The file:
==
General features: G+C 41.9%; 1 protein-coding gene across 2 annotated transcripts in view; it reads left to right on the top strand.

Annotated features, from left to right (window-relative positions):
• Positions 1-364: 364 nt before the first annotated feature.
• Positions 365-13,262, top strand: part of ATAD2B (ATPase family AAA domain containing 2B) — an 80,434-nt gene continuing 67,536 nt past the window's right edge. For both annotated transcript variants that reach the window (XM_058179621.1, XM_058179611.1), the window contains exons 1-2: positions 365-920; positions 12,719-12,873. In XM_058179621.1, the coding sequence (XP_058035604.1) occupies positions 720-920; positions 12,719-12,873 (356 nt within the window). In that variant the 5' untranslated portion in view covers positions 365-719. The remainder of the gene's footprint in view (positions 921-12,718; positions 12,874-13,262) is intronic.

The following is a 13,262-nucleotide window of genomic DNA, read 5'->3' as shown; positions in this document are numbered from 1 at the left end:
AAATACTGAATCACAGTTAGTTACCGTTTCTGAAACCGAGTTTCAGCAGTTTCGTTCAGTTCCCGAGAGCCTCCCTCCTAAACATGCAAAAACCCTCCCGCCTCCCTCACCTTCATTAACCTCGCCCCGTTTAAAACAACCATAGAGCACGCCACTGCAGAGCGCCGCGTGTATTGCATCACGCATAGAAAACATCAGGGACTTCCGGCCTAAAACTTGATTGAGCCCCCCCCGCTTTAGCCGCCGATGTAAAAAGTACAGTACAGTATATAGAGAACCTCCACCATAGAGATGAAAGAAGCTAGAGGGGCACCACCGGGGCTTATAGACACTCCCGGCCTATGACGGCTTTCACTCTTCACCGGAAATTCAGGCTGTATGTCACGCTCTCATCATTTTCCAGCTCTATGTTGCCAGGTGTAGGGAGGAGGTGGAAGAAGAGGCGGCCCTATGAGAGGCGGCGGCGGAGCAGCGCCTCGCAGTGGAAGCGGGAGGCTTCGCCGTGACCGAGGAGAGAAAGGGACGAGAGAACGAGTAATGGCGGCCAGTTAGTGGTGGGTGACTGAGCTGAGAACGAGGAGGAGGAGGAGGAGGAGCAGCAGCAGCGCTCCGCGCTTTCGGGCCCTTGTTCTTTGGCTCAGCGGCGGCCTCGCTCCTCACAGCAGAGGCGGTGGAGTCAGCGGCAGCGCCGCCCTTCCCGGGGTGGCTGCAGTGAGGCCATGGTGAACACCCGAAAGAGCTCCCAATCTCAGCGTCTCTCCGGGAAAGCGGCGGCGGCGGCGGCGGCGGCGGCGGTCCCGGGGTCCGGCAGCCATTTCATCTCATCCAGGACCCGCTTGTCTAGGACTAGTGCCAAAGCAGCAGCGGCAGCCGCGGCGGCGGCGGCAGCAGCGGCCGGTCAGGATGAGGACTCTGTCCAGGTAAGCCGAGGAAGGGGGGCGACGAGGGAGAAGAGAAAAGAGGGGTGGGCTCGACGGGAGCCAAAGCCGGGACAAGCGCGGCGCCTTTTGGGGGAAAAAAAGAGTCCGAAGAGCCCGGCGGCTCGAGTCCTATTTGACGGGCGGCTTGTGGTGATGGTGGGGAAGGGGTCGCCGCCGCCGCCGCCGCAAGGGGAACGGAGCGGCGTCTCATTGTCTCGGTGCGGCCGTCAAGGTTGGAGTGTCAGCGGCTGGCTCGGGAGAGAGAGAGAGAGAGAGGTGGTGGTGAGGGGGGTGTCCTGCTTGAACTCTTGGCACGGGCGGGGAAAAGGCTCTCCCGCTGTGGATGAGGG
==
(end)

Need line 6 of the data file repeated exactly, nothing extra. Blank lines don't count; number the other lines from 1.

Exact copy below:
AAATACTGAATCACAGTTAGTTACCGTTTCTGAAACCGAGTTTCAGCAGTTTCGTTCAGTTCCCGAGAGCCTCCCTCCTAAACATGCAAAAACCCTCCCGCCTCCCTCACCTTCATTAACCTCGCCCCGTTTAAAACAACCATAGAGCACGCCACTGCAGAGCGCCGCGTGTATTGCATCACGCATAGAAAACATCAGGGACTTCCGGCCTAAAACTTGATTGAGCCCCCCCCGCTTTAGCCGCCGATGTAAAAAGTACAGTACAGTATATAGAGAACCTCCACCATAGAGATGAAAGAAGCTAGAGGGGCACCACCGGGGCTTATAGACACTCCCGGCCTATGACGGCTTTCACTCTTCACCGGAAATTCAGGCTGTATGTCACGCTCTCATCATTTTCCAGCTCTATGTTGCCAGGTGTAGGGAGGAGGTGGAAGAAGAGGCGGCCCTATGAGAGGCGGCGGCGGAGCAGCGCCTCGCAGTGGAAGCGGGAGGCTTCGCCGTGACCGAGGAGAGAAAGGGACGAGAGAACGAGTAATGGCGGCCAGTTAGTGGTGGGTGACTGAGCTGAGAACGAGGAGGAGGAGGAGGAGGAGCAGCAGCAGCGCTCCGCGCTTTCGGGCCCTTGTTCTTTGGCTCAGCGGCGGCCTCGCTCCTCACAGCAGAGGCGGTGGAGTCAGCGGCAGCGCCGCCCTTCCCGGGGTGGCTGCAGTGAGGCCATGGTGAACACCCGAAAGAGCTCCCAATCTCAGCGTCTCTCCGGGAAAGCGGCGGCGGCGGCGGCGGCGGCGGCGGTCCCGGGGTCCGGCAGCCATTTCATCTCATCCAGGACCCGCTTGTCTAGGACTAGTGCCAAAGCAGCAGCGGCAGCCGCGGCGGCGGCGGCAGCAGCGGCCGGTCAGGATGAGGACTCTGTCCAGGTAAGCCGAGGAAGGGGGGCGACGAGGGAGAAGAGAAAAGAGGGGTGGGCTCGACGGGAGCCAAAGCCGGGACAAGCGCGGCGCCTTTTGGGGGAAAAAAAGAGTCCGAAGAGCCCGGCGGCTCGAGTCCTATTTGACGGGCGGCTTGTGGTGATGGTGGGGAAGGGGTCGCCGCCGCCGCCGCCGCAAGGGGAACGGAGCGGCGTCTCATTGTCTCGGTGCGGCCGTCAAGGTTGGAGTGTCAGCGGCTGGCTCGGGAGAGAGAGAGAGAGAGAGGTGGTGGTGAGGGGGGTGTCCTGCTTGAACTCTTGGCACGGGCGGGGAAAAGGCTCTCCCGCTGTGGATGAGGG